Happy St. Patrick’s Day!

Since i’m part Irish, I especially enjoy this day and learning of the history. We’ll be going to the St. Patty’s Day Parade in San Francisco today.

The day is the national holiday of the Irish people. It is a bank holiday in Northern Ireland, and a public holiday in the Republic of Ireland, Montserrat, and the Canadian province of Newfoundland and Labrador. In Great Britain, the United States, Australia and the rest of Canada, it is widely celebrated but is not an official holiday.

It became a feast day in the Roman Catholic Church due to the influence of the Waterford-born Franciscan scholar Luke Wadding, as a member of the commission for the reform of the Breviary [1] in the early part of the 17th century.

Saint Patrick, the patron saint of Ireland, was born, probably in Roman Britain, about AD 385, and was originally called Maewyn.

At the age of 16, he was sold into slavery by a group of Irish marauders that raided his village. Having been a pagan before, he became closer to Christianity during his captivity.

He escaped from slavery after six years and went to Gaul where he studied in the monastery under St. Germain, bishop of Auxerre for a period of twelve years.

He wished to return to Ireland and to convert the native pagans to Christianity, but his superiors instead appointed St. Palladius. However, two years later Palladius transferred to Scotland. Patrick, having adopted that Christian name earlier, was then appointed as second bishop to Ireland.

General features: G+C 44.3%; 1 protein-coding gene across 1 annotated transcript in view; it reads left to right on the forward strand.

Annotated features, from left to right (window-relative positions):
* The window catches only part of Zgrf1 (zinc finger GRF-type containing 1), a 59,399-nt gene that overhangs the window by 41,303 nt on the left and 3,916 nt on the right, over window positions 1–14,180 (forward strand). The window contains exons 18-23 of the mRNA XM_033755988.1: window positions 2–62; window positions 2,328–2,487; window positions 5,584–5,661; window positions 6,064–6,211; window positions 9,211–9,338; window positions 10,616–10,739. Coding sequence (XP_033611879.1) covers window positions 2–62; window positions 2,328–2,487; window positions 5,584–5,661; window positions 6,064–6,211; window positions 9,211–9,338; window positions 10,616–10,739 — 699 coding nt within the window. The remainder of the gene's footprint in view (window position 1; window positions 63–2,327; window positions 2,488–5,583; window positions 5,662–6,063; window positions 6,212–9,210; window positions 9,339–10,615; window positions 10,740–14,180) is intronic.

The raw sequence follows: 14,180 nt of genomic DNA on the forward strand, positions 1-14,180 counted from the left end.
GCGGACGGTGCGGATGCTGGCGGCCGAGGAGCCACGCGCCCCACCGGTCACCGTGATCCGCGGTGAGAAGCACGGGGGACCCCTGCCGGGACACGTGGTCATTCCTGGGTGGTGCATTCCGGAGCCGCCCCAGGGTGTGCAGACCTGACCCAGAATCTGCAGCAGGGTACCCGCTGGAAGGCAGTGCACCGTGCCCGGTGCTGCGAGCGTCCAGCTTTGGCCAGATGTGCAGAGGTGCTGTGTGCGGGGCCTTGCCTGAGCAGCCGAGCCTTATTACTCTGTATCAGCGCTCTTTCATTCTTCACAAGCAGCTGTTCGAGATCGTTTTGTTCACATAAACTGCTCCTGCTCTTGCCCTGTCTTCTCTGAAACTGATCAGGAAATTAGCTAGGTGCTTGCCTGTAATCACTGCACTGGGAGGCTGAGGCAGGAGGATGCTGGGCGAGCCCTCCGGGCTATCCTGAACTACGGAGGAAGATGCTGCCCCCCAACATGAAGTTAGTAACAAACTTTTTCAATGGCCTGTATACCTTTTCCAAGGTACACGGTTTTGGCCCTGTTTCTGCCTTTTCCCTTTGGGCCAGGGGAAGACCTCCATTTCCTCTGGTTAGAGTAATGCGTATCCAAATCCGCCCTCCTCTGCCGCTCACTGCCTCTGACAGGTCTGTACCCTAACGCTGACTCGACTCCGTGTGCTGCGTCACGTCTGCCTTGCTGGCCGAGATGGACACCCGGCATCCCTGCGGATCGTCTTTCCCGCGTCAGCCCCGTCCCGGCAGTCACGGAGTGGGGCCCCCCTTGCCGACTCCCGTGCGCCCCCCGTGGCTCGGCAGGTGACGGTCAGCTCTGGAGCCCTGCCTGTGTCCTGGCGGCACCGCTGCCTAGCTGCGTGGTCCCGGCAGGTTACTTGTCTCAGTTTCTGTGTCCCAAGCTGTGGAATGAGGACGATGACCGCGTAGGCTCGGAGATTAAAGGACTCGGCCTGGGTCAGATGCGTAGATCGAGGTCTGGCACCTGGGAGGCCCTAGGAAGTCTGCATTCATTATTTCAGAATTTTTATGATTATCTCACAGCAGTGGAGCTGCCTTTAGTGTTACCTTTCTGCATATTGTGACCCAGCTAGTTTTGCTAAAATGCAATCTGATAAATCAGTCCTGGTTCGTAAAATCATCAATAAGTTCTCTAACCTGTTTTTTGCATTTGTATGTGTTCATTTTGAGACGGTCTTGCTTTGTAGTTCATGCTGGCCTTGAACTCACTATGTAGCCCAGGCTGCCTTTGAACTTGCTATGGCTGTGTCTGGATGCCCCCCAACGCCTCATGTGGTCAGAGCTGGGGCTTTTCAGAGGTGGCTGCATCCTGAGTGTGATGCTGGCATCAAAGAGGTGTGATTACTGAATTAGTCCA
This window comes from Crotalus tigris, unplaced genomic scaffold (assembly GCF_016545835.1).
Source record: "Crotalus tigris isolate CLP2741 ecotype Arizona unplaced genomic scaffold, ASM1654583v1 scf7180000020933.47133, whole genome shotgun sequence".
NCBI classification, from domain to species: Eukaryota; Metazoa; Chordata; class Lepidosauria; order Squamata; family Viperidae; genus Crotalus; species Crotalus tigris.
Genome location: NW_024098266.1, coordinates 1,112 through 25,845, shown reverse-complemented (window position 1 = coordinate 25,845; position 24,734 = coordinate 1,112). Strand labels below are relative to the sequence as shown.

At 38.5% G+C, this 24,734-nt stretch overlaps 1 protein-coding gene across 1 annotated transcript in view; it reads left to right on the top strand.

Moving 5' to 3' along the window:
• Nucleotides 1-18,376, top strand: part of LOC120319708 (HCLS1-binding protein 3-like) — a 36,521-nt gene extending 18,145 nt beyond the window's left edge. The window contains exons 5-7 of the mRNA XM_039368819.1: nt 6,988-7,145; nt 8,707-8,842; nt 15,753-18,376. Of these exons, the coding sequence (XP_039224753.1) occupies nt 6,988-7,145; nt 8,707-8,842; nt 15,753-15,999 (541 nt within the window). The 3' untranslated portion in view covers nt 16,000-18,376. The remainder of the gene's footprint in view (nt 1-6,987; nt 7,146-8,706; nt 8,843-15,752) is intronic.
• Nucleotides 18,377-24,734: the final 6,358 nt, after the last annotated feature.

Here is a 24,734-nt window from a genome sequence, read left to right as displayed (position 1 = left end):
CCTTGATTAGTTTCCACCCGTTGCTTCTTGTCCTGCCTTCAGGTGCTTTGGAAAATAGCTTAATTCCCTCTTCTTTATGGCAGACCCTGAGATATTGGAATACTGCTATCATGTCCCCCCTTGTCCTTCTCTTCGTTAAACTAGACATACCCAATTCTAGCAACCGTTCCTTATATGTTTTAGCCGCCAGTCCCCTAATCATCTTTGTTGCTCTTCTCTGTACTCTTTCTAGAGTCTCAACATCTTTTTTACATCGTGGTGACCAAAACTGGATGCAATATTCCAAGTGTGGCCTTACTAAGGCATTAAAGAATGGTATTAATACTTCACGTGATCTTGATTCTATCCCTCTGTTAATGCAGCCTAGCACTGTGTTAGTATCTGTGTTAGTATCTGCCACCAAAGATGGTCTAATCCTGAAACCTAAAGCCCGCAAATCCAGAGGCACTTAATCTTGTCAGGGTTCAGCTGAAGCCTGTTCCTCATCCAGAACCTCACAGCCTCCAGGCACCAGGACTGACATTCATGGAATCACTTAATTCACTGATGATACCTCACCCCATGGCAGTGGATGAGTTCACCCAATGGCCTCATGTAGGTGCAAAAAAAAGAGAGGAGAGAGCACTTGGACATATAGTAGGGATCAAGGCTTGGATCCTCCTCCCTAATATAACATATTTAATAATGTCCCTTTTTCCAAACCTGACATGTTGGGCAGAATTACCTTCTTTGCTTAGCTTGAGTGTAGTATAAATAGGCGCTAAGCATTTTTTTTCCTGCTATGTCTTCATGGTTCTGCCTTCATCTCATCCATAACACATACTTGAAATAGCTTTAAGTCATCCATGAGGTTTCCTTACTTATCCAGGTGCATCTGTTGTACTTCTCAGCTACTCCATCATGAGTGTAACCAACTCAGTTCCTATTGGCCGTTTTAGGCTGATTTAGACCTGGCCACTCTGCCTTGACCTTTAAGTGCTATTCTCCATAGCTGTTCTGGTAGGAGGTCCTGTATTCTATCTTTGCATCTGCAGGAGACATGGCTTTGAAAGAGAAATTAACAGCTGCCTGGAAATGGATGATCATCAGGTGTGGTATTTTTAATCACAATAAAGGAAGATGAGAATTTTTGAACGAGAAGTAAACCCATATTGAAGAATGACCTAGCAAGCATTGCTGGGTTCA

Patrick was quite successful at winning converts which upset the Celtic Druids. Patrick was arrested several times, but escaped each time. He traveled throughout Ireland, establishing monasteries across the country. He also set up schools and churches which would aid him in his conversion of the Irish country to Christianity.

His mission in Ireland lasted for thirty years. After that time, Patrick retired to County Down. He died on March 17 in AD 461. That day has been commemorated as St. Patrick’s Day ever since.

Much Irish folklore surrounds St. Patrick’s Day. Some of this lore includes the belief that Patrick raised people from the dead[2].He also is said to have given a sermon from a hilltop that drove all the snakes from Ireland, although paleontologists have pointed out that no snakes were ever native to Ireland[3]. (In response, some scholars say the snake story was a metaphor for the conversion of the pagans.) Though originally a Catholic holy day, St. Patrick’s Day has evolved into more of a secular holiday.

One traditional icon of the day is the shamrock. This stems from a more bona fide Irish tale that tells how Patrick used the three-leafed shamrock to explain the Trinity. He used it in his sermons to represent how the Father, the Son, and the Holy Spirit could all exist as separate elements of the same entity. His followers adopted the custom of wearing a shamrock on his feast day.

The St. Patrick’s Day custom came to America in 1737, the first year St. Patrick’s Day was publicly celebrated, in Boston, Massachusetts.

Source – “Wikipedia, the free encyclopedia”

3 thoughts on “Happy St. Patrick’s Day!”

  1. Happy St. Patricks Day babe!!

    The parade was quite fun! lots of people there and we saw quite a few parade participants. Noticed that a lot of the Unions were out there. Also got a chance to see Mayor Gavin Newsom touring the streets on McAllister.

    Be on the look out for pics real soon!

Leave a Reply

Your email address will not be published. Required fields are marked *